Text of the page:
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Tailgating Recipes: BBQ Ribs




1 Extremely Large Pot

1-2x Racks of Pork Ribs

1x Charcoal Briquettes or substitute Briquettes with Wood Chunk coal.

1x Bag of Solid Hickory Chunk (Susbtitute w/ your favorite smoking wood-type)

White Wine Vinegar

1x Bottle of Red Wine

1x Half-Gallon of your favorite beer (or, several pints of differing types/varieties of beers, I find a combination of Ale + Stout comes out well)

3-4x Heads of Garlic (Again, tastes for Garlic vary)

Bottle of BBQ Sauce (I use two, half and half to add more variety of flavors)

Fresh Oregano

Fresh Thyme

Fresh Rosemary

Salt (I use both smoked, and sea salts)

Black Pepper (Ground from peppercorn...just tastes better)

White Pepper

1x Drop of Blair's 3am Reserve (And I mean 1 drop)

4-5 drops of Worcestershire Sauce

1x White Onion


Pre-heat oven to 275-280 (Fahrenheit)

Section your ribs. Make certain they'll fit into the pot easily, with room to spare in the pot. Next, add in your herbs and spices, and Cut your white onion in half, chop up a half, toss that in the pot, wrap the rest and put it away. The amounts of herbs vary depending on taste, so I'll leave that up to you. When I buy a package of fresh herbs however, I never use it all. Usually a little less than half a thing of thyme, about half a thing of oregano, and a respectable amount of Rosemary (Rosemary's really strong, it can overpower everything else if you use to much). Now that all your dry ingredients are in, add the wine, beer, white vinegar (A single cap full is all you need), worcestershire sauce, and Blair's (if applicable...and seriously, be careful with that stuff). Gently, place ribs in pot. (Do it this way to ensure that the ingredients are all mixed up, rather than being clumped somewhere between ribs)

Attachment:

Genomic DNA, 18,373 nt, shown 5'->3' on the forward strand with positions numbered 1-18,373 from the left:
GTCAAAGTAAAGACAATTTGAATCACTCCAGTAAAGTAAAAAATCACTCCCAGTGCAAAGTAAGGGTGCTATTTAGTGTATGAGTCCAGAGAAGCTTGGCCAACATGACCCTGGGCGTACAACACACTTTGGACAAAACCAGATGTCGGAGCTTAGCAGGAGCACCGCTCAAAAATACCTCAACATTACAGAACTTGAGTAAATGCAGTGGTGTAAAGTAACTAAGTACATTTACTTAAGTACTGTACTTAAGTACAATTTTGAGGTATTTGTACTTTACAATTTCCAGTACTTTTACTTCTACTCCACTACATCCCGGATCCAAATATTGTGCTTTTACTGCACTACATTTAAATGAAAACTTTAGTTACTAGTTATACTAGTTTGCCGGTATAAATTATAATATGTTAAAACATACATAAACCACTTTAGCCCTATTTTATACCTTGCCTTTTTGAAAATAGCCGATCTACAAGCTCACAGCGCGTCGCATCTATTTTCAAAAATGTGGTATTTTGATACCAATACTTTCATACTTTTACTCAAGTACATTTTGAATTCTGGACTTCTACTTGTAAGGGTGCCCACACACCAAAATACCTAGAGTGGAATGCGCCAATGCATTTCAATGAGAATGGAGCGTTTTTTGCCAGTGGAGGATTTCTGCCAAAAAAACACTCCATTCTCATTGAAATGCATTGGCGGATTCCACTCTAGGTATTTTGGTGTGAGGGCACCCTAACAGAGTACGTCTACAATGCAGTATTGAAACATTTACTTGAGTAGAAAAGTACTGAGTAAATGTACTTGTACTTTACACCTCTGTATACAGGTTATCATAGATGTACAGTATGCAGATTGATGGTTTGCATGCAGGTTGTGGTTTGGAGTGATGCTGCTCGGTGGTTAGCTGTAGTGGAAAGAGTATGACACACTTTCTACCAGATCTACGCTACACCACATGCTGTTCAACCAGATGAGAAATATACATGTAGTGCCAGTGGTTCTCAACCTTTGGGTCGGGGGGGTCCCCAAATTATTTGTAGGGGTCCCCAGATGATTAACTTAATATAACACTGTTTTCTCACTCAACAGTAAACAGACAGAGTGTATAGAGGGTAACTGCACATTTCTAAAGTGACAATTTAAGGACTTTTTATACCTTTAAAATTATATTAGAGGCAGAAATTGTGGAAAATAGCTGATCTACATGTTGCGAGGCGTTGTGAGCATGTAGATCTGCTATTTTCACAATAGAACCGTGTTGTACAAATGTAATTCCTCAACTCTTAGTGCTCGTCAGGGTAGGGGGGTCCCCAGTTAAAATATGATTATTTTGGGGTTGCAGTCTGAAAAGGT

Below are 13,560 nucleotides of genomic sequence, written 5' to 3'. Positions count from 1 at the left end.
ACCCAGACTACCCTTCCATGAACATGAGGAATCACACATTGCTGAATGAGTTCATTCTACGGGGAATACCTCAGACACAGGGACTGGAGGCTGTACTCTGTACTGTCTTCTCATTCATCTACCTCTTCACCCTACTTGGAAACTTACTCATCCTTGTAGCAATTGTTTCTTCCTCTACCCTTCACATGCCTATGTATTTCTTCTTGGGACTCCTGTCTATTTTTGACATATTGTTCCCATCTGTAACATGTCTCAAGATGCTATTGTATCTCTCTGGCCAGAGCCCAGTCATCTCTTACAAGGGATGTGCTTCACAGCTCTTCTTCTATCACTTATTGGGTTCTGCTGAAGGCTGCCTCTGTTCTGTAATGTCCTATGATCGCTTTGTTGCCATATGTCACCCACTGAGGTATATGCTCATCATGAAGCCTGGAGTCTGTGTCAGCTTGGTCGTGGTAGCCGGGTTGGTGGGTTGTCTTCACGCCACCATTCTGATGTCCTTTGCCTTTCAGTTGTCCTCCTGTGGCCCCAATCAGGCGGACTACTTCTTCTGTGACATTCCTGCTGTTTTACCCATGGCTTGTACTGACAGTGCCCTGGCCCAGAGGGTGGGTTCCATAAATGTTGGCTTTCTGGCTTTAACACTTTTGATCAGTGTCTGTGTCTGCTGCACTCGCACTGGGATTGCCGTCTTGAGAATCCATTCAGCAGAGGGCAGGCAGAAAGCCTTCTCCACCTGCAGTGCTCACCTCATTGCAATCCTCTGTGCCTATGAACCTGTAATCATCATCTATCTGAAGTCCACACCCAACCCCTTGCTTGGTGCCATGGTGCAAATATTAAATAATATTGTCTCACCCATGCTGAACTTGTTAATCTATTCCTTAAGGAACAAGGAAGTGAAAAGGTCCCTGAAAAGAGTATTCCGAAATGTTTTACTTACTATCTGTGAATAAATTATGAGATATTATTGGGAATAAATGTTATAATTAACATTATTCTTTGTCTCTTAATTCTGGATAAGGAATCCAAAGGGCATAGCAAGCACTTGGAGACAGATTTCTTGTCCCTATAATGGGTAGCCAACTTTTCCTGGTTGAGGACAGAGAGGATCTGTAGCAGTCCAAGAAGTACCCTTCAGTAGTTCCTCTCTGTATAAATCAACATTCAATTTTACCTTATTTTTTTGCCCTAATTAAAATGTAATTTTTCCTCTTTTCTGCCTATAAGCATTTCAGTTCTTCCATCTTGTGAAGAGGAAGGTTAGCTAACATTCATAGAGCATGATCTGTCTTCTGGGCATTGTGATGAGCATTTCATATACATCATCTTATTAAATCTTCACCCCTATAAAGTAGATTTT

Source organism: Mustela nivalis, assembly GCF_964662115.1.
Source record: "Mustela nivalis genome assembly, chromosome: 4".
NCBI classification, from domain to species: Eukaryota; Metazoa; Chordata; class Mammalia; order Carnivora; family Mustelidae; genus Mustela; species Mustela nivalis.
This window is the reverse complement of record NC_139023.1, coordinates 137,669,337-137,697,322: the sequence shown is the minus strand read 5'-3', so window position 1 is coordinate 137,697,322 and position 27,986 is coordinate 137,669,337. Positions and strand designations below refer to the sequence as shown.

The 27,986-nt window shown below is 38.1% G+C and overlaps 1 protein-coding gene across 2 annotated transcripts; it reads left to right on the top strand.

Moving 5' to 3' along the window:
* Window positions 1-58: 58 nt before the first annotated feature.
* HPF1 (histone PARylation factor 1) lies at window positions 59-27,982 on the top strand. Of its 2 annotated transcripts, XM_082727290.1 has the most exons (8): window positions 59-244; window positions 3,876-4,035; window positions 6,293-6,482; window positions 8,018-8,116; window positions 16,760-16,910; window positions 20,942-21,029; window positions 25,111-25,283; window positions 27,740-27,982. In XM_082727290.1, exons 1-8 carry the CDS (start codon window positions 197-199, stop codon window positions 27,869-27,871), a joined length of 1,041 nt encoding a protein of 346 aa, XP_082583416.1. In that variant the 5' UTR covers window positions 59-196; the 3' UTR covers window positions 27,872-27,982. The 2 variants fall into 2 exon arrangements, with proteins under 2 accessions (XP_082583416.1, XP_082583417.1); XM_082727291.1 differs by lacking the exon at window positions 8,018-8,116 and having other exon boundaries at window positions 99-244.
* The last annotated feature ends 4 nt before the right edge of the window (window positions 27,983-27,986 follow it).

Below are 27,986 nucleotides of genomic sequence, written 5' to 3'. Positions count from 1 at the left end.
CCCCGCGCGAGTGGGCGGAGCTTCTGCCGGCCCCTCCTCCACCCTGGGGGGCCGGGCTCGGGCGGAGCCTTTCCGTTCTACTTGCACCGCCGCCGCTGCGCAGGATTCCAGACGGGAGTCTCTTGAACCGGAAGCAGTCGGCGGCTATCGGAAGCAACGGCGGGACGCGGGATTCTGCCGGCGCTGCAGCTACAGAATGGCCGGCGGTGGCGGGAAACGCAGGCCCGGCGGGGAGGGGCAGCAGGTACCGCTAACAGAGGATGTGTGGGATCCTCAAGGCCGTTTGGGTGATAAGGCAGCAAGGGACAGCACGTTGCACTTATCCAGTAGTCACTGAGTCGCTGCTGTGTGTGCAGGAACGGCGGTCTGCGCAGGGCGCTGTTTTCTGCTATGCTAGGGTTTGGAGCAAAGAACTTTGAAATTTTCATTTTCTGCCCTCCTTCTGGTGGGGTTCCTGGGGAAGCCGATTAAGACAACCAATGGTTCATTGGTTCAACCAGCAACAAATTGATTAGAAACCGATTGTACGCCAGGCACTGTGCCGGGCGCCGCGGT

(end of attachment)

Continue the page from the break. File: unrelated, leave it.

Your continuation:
Make certain that the ribs are completely submerged in the liquid, prior to placement in oven. Cover/Add lid to pot. Put ribs in oven and let sit for between 3-5 hours (patience may vary), ultimately, though, you want to have the ribs braising in the oven for as long as possible. It infuses the liquid with the flavor from the ribs, and the ribs with the flavor from the liquid. Every hour, to hour and a half, pull the pot out, remove the lid. And flip the ribs, all of them.

3-5 Hours Later:

Remove the ribs from the pot and let them rest on a plate, they will need to sit for a bit, while the sauce is prepared, so put them out of reach of scavenging passersby. Strain the braising liquid, to remove herb, vegetable and other types of debris. Now take this strained liquid, and dump it into the largest pan you have, put it on the stove, blast the heat, and bring it to a simmer. What you want to do here, is reduce the liquid by about 30%, or until Nape' (Thinly coats a spoon ergo the consistency of BBQ Sauce). This can take up to 45 minutes or so, depending on how much liquid you have remaining, and how much heat you're applying to simmer. Either way, roughly 15 minutes before the sauce is finished, you'll want to fire up the grill and get the coals ready.


If you'll notice, the meat is already cooked from the braising. This part of the process. Simply to mound the BBQ sauce on the ribs, and produce a nice carmelized char, as well as adding your smoke flavor. My process for this is fairly simple. Once the coals are up to heat and spread out, I add in my hickory chunk to the sides of the grill, just touching briquettes on the edge (keeps the wood from going up in flames and applying direct flame to the ribs), I lay my ribs on the grill, and liberally coat 1 side with sauce, flip them immediately, and coat the second side. Every 5-7 minutes (be sure to watch the heat on your grill), you'll flip them (when the sauce is no longer 'wet', or if it's too hot you'll want to do this sooner), and add more sauce. Continue this method until your BBQ sauce is gone. Usually, if you start with enough, this is roughly 8-10 coats of sauce. And the more sauce you have, the more smoke that will infuse itself into the meat.

- Brian Murphy, Essex, Vermont.

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